On the fifth day of Christmas, my true love gave to me: FIVE GOLD RINGS!!!
(Four "calling" birds, three French hens, two turtle doves, and a partridge in a pear tree.)
Father, we are making progress. Jewellery has at last made its way across the horizon and into my possession; rings of pure gold, each engraved with my own name, and, whilst not perfectly sized, will fit on my fingers a fine sight better than Lady Sunderland will fit into her ballgown, which is generally taken to be the mark of success at such functions as her lord husband chooses to put on. It would be uncharitable to make too much of the fact that this criteria has become easier with every passing year, but then it was not by my recommendation that Lady Sunderland decided adequate dress alterations were an extravagance incompatible with her epicurean excesses. All it would take to cure my bird infestation completely would be a turkey baster, five pounds of buttered parsnips, and an invitation to Lady Sunderland to join me for afternoon tea.
I digress, perhaps because I am quite giddy at the thought of the figure I shall cut in two days time. I am so delighted that my true love at last came to his senses and sought out a genuinely practical present for me that I find it easy to forgive his previous foolishness, especially as I have now learned that the increasing flood of poultry foisted upon me was and is part of a deal made with the jeweller. I cannot pretend to fully understand the intricacies of this arrangement (do not roll your eyes and mutter of girls and business, Father,I merely feel no more compulsion to learn how my rings came to arrive than I do how my skirts are laundered; it merely matters that I be able to wear them), but the long and short of it is that my true love relieved the jeweller's son-in-law of a number of birds he had acquired - via means unknown - and in return was guaranteed favourable prices.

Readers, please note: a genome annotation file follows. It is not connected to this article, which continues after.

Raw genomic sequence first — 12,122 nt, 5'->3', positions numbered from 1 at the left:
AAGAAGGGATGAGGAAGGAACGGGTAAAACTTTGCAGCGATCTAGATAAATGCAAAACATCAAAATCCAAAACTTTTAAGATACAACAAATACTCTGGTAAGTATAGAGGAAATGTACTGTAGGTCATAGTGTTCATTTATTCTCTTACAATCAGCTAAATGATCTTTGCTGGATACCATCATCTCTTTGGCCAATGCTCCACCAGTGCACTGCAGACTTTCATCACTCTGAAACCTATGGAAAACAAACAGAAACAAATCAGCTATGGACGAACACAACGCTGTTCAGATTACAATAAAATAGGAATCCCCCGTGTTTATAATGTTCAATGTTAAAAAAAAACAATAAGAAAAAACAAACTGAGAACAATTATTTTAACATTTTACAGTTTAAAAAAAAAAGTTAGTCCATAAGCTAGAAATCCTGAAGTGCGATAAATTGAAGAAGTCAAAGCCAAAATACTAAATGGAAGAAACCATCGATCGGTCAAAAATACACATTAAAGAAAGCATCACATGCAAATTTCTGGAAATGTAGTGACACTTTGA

Naturally, like many cultured people, I find the idea of cheaper goods something of a double-edged blade when it comes to present giving. Those who insist "it is the thought that counts" simply do not wish to confess to their inability to rise high enough in society to acquire the amount of money any fool could see is necessary (though after the last five days I can hardly claim that thinking is entirely incidental to the process). Even so, it comes as some relief to know my true love had a plan in place all along. The blackbirds are no less loud (indeed they are now capable of irritating me equally well at either end of the house) the partridges no less oppressively ugly, and the herb garden no less ruined. My unseasoned and increasingly large omelettes have not miraculously transformed themselves into kippers, meaning the increase by a further half of my egg supply must be considered less than ideal.
These though are but temporary sacrifices. Soon or late, each of my thirty birds will die, perhaps mercifully soon, given their reactions to being left outside during winter. My rings will last forever, and my true love is to be congratulated for seeing his favourable fiscal arrangement as impetus, not to save money, but to purchase more gold with which to delight me.
Though five rings seems a little ambitious; I'm not sure how easily they will all go on, stay on, or allow me to raise my arms above my waist once they have been deployed. I suppose, though, that the odd spare will not go amiss.
Your doting daughter,